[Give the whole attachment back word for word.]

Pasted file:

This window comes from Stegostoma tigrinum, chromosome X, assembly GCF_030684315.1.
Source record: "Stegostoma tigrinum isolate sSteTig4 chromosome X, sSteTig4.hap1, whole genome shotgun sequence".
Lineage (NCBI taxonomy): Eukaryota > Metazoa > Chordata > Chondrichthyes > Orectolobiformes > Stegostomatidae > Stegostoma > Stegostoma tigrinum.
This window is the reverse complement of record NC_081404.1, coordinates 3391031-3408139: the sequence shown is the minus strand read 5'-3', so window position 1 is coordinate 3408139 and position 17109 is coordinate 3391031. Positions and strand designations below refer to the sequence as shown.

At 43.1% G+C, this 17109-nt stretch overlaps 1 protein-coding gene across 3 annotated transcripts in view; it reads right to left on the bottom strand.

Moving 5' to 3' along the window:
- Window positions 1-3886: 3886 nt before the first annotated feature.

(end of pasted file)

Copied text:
This window comes from Stegostoma tigrinum, chromosome X, assembly GCF_030684315.1.
Source record: "Stegostoma tigrinum isolate sSteTig4 chromosome X, sSteTig4.hap1, whole genome shotgun sequence".
Lineage (NCBI taxonomy): Eukaryota > Metazoa > Chordata > Chondrichthyes > Orectolobiformes > Stegostomatidae > Stegostoma > Stegostoma tigrinum.
This window is the reverse complement of record NC_081404.1, coordinates 3391031-3408139: the sequence shown is the minus strand read 5'-3', so window position 1 is coordinate 3408139 and position 17109 is coordinate 3391031. Positions and strand designations below refer to the sequence as shown.

At 43.1% G+C, this 17109-nt stretch overlaps 1 protein-coding gene across 3 annotated transcripts in view; it reads right to left on the bottom strand.

Moving 5' to 3' along the window:
- Window positions 1-3886: 3886 nt before the first annotated feature.